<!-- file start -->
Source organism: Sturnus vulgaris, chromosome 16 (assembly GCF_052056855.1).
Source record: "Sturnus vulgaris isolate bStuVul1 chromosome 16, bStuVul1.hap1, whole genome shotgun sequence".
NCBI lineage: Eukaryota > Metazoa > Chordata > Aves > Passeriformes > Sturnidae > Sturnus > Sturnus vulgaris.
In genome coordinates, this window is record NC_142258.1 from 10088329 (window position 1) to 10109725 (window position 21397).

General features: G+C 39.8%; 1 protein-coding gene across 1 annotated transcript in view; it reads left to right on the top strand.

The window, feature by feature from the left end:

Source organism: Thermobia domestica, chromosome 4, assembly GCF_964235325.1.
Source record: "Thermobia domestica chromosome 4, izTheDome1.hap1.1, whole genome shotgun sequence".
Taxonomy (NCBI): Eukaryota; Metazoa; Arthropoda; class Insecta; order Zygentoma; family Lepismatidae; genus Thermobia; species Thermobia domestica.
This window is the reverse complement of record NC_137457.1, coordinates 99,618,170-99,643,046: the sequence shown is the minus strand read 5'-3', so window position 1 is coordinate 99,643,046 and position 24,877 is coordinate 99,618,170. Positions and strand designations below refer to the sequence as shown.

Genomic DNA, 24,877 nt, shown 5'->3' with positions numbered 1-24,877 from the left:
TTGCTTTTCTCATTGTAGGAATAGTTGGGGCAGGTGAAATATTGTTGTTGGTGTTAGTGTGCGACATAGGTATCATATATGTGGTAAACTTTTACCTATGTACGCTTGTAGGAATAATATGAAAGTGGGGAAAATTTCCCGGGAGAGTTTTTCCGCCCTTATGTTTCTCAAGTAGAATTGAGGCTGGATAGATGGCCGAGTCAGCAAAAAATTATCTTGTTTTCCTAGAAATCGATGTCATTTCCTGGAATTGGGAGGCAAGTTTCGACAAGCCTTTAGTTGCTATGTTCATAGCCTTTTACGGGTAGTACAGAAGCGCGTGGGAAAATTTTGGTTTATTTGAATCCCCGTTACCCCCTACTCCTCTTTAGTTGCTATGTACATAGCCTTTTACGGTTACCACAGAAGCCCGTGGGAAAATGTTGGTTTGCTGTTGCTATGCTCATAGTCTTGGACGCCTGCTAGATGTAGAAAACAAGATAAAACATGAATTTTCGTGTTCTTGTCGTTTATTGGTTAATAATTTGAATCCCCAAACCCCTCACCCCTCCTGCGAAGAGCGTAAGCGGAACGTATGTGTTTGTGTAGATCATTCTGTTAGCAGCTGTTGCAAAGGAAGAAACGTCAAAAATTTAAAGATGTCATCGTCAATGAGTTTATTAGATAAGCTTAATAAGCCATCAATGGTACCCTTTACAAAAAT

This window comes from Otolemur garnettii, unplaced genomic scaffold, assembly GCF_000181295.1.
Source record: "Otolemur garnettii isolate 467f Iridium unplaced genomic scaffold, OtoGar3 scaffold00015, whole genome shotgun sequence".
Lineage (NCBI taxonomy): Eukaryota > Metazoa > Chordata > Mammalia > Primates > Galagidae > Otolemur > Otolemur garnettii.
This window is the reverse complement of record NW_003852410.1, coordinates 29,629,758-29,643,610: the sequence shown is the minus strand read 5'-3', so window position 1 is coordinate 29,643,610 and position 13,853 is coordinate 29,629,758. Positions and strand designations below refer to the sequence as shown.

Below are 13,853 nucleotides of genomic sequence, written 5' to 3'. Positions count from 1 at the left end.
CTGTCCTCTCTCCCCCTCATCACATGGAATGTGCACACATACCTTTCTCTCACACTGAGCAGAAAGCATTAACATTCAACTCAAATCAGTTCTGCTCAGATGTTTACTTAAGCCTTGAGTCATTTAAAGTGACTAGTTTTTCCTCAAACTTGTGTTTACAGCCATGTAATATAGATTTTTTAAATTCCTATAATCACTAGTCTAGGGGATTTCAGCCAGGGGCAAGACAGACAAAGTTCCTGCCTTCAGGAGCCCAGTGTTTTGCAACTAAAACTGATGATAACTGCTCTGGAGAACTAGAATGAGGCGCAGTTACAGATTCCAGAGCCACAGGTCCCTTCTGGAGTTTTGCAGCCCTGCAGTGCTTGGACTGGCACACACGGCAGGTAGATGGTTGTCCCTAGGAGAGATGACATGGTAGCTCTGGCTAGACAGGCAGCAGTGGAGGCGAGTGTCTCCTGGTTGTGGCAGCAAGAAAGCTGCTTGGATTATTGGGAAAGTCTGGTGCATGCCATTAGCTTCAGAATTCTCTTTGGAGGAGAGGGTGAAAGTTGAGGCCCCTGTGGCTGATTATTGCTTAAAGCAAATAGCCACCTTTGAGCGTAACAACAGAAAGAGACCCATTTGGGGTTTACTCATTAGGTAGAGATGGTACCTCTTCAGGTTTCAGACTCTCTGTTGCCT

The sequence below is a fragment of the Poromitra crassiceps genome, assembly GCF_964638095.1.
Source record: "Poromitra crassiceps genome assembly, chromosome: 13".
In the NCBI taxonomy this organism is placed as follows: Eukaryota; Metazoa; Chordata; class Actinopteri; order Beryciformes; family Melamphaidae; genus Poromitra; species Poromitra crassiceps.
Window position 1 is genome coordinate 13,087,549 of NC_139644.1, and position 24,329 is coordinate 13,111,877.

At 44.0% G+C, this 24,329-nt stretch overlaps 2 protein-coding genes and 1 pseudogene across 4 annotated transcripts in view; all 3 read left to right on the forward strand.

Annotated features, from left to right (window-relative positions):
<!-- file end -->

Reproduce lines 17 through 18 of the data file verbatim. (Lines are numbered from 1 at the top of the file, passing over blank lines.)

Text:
Below are 13,853 nucleotides of genomic sequence, written 5' to 3'. Positions count from 1 at the left end.
CTGTCCTCTCTCCCCCTCATCACATGGAATGTGCACACATACCTTTCTCTCACACTGAGCAGAAAGCATTAACATTCAACTCAAATCAGTTCTGCTCAGATGTTTACTTAAGCCTTGAGTCATTTAAAGTGACTAGTTTTTCCTCAAACTTGTGTTTACAGCCATGTAATATAGATTTTTTAAATTCCTATAATCACTAGTCTAGGGGATTTCAGCCAGGGGCAAGACAGACAAAGTTCCTGCCTTCAGGAGCCCAGTGTTTTGCAACTAAAACTGATGATAACTGCTCTGGAGAACTAGAATGAGGCGCAGTTACAGATTCCAGAGCCACAGGTCCCTTCTGGAGTTTTGCAGCCCTGCAGTGCTTGGACTGGCACACACGGCAGGTAGATGGTTGTCCCTAGGAGAGATGACATGGTAGCTCTGGCTAGACAGGCAGCAGTGGAGGCGAGTGTCTCCTGGTTGTGGCAGCAAGAAAGCTGCTTGGATTATTGGGAAAGTCTGGTGCATGCCATTAGCTTCAGAATTCTCTTTGGAGGAGAGGGTGAAAGTTGAGGCCCCTGTGGCTGATTATTGCTTAAAGCAAATAGCCACCTTTGAGCGTAACAACAGAAAGAGACCCATTTGGGGTTTACTCATTAGGTAGAGATGGTACCTCTTCAGGTTTCAGACTCTCTGTTGCCT